CONAN: The show is, you need to be dedicated.
There are so many characters.
There are so many houses.
There are so many branches.
There are so many plot twists.
This actually comes in quite useful.
I used this because it tells me who is who and sometimes I need to refer to it.
I have this tattooed on my low back.
GEORGE R. R. MARTIN: That's good, that's good.
CONAN: Worst place to tattoo it.
Anyway, I have heard, it's one thing if you're watching the show and need to keep it straight.
Do you ever have trouble keeping it all straight as the guy who is writing this?
GEORGE R. R. MARTIN: Occasionally, yes.
I have a guy in Sweden that I call, not one of Alexander's nude polar bear writers, but he is actually an American fan who lives in Sweden and they run the website.
They know the world better than I do.
Occasionally when I'm stuck on something, I call them up and say what color eyes did this guy have?
Was that his nephew or cousin?
He has it all.
CONAN: He can tell you right away?
GEORGE R. R. MARTIN: That's right.
CONAN: You made mistakes that these fans have caught, is that right?
Over the books, there are inconsistencies?
GEORGE R. R. MARTIN: I'm terrible with eye color.
Some had blue eyes and then green eyes.
Fans noticed this, I get tons of letters.
A horse changed sex between the first book and the second book.
I'm not good with horses.
CONAN: That happens.
CONAN: You are writing book six out of seven, is that correct?
GEORGE R. R. MARTIN: The winds of winter.
1,500-page gigantic monster like the last one.
CONAN: Do you know how it all ends?
Is it still up in the air?
GEORGE R. R. MARTIN: I know how it all ends.
ANDY: Get him, boys!
GEORGE R. R. MARTIN: In broad strokes, I know how it all ends.
I discover a certain amount of it as it goes.
There is no guarantee that the show will end the same way.
I mean, David and Dan who script the show have been known to make changes including in the red wedding.
I already had a scene that many people considered extremely brutal and as bad as anything and they turned it up to 11 by including even more deaths than I had in the books.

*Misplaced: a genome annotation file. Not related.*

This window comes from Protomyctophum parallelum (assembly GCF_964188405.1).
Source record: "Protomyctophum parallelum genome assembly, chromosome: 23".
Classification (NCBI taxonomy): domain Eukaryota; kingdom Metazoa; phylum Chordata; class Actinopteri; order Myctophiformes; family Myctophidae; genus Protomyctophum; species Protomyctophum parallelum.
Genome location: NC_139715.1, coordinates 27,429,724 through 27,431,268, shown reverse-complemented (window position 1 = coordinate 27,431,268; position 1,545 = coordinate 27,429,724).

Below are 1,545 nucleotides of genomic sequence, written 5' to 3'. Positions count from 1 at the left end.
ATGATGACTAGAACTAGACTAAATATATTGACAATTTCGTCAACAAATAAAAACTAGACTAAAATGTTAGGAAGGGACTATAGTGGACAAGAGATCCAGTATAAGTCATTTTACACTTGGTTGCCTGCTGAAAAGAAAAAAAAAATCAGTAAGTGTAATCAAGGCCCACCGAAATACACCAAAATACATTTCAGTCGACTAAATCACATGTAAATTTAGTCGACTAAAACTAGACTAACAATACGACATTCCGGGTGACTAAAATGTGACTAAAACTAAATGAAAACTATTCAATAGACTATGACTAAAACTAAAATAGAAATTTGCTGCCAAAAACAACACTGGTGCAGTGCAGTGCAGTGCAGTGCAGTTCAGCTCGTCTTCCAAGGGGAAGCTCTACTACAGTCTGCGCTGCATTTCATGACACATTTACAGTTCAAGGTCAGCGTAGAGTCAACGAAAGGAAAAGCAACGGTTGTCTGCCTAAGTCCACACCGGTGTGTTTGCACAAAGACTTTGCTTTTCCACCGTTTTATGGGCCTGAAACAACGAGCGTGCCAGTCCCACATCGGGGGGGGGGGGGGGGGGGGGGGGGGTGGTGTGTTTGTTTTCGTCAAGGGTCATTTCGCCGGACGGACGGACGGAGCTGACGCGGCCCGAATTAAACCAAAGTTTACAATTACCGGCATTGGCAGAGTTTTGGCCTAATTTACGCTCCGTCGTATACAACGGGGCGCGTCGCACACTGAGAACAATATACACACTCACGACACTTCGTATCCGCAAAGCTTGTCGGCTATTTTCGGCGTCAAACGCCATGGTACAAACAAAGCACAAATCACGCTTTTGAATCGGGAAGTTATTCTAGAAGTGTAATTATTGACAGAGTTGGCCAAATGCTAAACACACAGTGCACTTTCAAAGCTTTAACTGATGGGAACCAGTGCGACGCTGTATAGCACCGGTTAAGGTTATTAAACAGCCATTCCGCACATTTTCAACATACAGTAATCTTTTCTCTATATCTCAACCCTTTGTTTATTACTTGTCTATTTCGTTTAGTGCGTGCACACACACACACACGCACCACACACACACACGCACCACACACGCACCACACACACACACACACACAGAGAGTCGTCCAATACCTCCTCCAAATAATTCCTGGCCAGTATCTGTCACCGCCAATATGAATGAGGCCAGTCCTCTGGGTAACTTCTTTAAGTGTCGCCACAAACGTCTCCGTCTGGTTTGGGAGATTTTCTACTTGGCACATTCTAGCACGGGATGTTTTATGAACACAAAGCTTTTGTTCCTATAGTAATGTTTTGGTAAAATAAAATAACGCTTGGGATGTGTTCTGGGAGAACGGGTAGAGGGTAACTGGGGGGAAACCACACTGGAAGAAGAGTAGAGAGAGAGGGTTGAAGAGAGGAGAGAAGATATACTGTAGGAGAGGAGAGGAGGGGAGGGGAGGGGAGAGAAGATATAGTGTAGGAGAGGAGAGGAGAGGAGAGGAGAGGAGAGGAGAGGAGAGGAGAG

There are at least four characters who are dead in the TV show who are alive in the books still.
Hopefully it will end the same way in the TV show as it does in the books.
Meanwhile, I'm writing very fast because my great fear is that David and Dan will catch up with me.
CONAN: I would think.
You're getting closer and closer to where they'll need the new material.
GEORGE R. R. MARTIN: It took me six years to do the last book and they do a season a year.
They're moving like a freight train.
CONAN: I have to ask you, the biggest surprise to me about all of this is you have this fantastic imagination you have created this exotic multidimensional world.
Just watching the show at first, I thought this writer, George R.R. Martin, he must be from a small island off Norway.
I'm just imagining you coming from this completely other world and you're from Bayonne, North Carolina.
What about growing up there brought you to this world?
Was there anything about your childhood?
GEORGE R. R. MARTIN: It was imagination.
I come from a blue collar family.
My father was a long shoreman.
We lived in the projects on first street there which has a deep water channel in front of it, it's the connection between the bays and Staten Island across the way.
We didn't have much money.
We didn't even own a car.
My world was five blocks long.
We lived on administrative street, I went to school on first street.
I read books and watched television and film.
I would watch the big ships with all of the flags of different countries of the world and lights of Staten Island across the way where we never even went and wondering what exotic mysteries and wonders lurked on Staten Island.
Would I ever see them.
CONAN: That is your concept of what Staten Island is?
CONAN: That's fantastic!
GEORGE R. R. MARTIN: I did finally get to Staten Island and I have to say it was kind of disappointing.